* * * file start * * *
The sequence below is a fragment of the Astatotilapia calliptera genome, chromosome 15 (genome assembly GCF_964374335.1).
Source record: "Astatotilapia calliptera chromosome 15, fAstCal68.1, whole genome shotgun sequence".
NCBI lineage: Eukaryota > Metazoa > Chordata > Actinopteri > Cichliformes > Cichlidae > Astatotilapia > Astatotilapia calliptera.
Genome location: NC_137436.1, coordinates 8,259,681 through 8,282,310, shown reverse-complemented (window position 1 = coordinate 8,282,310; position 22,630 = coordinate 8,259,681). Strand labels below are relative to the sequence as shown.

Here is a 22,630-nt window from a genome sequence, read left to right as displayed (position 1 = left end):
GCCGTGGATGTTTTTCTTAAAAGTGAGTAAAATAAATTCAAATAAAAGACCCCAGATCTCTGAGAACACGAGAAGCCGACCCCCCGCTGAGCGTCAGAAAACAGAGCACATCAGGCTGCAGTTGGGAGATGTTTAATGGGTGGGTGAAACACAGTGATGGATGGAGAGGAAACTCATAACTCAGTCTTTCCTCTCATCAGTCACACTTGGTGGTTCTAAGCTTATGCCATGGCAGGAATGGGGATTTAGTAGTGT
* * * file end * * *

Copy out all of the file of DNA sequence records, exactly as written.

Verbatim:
The sequence below is a fragment of the Astatotilapia calliptera genome, chromosome 15 (genome assembly GCF_964374335.1).
Source record: "Astatotilapia calliptera chromosome 15, fAstCal68.1, whole genome shotgun sequence".
NCBI lineage: Eukaryota > Metazoa > Chordata > Actinopteri > Cichliformes > Cichlidae > Astatotilapia > Astatotilapia calliptera.
Genome location: NC_137436.1, coordinates 8,259,681 through 8,282,310, shown reverse-complemented (window position 1 = coordinate 8,282,310; position 22,630 = coordinate 8,259,681). Strand labels below are relative to the sequence as shown.

Here is a 22,630-nt window from a genome sequence, read left to right as displayed (position 1 = left end):
GCCGTGGATGTTTTTCTTAAAAGTGAGTAAAATAAATTCAAATAAAAGACCCCAGATCTCTGAGAACACGAGAAGCCGACCCCCCGCTGAGCGTCAGAAAACAGAGCACATCAGGCTGCAGTTGGGAGATGTTTAATGGGTGGGTGAAACACAGTGATGGATGGAGAGGAAACTCATAACTCAGTCTTTCCTCTCATCAGTCACACTTGGTGGTTCTAAGCTTATGCCATGGCAGGAATGGGGATTTAGTAGTGT